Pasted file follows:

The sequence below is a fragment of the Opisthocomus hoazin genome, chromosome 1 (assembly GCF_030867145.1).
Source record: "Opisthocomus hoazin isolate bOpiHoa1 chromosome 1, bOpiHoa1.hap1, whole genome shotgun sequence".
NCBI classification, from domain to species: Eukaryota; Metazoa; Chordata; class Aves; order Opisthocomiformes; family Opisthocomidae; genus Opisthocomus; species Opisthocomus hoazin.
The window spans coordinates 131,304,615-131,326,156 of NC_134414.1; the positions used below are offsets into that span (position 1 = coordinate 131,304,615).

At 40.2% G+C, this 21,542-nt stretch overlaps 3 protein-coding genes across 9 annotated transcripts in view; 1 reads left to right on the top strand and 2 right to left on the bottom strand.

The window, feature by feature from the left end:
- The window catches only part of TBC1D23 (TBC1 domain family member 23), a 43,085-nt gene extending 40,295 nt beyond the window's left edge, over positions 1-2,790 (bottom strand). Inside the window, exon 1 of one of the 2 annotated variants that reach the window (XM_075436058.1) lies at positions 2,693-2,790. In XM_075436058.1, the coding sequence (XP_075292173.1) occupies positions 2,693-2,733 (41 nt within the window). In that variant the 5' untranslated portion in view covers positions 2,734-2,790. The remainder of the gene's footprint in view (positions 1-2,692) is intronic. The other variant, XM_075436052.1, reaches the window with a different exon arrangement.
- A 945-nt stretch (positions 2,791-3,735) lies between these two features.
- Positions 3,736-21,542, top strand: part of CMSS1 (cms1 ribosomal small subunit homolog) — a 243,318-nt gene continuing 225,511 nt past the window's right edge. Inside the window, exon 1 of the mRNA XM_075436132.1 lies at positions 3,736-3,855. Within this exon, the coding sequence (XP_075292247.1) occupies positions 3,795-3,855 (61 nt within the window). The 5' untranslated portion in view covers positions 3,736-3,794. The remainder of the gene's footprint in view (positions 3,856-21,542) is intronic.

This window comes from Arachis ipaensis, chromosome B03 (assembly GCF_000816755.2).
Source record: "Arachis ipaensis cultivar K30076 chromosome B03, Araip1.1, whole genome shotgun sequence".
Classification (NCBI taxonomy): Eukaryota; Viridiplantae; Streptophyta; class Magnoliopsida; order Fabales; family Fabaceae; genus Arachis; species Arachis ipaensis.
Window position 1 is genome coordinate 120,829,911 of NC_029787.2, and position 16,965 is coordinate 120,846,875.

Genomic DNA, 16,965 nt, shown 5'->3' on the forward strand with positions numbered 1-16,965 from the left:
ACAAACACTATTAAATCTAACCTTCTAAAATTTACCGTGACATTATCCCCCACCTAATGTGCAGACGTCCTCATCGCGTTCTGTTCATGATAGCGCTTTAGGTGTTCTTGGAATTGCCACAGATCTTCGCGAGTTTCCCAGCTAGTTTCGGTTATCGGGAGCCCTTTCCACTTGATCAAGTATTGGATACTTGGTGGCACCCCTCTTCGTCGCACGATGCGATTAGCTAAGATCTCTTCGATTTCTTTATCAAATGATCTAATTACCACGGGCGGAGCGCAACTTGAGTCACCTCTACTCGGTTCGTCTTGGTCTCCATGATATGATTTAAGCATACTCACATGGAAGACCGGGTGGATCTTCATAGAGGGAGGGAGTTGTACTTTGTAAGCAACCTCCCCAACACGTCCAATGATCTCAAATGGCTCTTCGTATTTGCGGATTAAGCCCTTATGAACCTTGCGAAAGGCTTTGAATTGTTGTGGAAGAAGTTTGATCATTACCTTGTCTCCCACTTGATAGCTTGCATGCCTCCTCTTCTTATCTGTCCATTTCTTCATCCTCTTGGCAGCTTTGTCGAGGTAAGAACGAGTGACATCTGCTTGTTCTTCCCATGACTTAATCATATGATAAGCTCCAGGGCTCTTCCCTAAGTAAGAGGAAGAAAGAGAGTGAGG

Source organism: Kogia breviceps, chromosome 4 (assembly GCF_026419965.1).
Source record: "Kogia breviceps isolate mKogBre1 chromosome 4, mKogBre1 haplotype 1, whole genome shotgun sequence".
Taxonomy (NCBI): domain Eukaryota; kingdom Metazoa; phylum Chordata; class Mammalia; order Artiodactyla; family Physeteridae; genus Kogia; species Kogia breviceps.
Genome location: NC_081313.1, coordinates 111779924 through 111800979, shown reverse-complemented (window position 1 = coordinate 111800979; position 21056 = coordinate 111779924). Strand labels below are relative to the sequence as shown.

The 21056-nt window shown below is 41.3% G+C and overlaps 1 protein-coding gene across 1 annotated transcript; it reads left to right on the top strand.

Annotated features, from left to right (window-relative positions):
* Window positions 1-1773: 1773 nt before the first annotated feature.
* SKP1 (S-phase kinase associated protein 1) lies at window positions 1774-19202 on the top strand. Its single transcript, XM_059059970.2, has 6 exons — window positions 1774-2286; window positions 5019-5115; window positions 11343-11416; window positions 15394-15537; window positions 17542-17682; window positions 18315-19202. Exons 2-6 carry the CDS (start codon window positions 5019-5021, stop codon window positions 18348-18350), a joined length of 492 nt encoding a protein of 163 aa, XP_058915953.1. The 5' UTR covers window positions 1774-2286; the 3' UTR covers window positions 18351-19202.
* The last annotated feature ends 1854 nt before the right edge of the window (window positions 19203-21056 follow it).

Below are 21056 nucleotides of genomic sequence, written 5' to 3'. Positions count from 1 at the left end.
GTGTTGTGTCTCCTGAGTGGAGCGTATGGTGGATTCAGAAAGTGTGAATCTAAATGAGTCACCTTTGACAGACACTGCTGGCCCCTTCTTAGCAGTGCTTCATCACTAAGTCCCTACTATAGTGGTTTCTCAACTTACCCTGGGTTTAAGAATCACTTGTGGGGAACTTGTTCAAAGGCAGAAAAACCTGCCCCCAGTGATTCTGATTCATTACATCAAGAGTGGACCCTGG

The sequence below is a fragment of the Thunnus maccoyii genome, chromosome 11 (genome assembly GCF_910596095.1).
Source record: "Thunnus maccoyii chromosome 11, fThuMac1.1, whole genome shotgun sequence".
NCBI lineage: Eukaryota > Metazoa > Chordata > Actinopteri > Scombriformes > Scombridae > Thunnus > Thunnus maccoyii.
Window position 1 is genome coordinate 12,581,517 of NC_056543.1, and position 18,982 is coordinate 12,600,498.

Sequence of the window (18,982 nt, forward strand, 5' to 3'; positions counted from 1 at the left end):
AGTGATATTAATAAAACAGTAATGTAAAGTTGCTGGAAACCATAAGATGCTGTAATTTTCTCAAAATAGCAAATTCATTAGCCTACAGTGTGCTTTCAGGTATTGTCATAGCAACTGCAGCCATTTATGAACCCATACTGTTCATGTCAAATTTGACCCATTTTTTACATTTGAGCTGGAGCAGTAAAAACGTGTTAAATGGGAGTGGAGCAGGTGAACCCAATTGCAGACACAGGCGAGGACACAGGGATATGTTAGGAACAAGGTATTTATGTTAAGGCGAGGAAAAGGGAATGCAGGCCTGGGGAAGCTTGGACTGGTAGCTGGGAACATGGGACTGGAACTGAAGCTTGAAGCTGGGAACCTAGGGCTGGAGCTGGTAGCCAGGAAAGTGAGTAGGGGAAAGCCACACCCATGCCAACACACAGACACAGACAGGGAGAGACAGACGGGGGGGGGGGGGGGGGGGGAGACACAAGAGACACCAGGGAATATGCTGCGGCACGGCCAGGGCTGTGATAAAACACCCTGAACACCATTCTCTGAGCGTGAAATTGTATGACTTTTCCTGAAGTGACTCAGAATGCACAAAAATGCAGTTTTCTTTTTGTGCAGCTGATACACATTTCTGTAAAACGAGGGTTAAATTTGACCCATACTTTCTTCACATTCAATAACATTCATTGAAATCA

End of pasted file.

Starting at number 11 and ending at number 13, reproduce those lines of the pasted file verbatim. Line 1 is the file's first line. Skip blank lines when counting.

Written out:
Source record: "Arachis ipaensis cultivar K30076 chromosome B03, Araip1.1, whole genome shotgun sequence".
Classification (NCBI taxonomy): Eukaryota; Viridiplantae; Streptophyta; class Magnoliopsida; order Fabales; family Fabaceae; genus Arachis; species Arachis ipaensis.
Window position 1 is genome coordinate 120,829,911 of NC_029787.2, and position 16,965 is coordinate 120,846,875.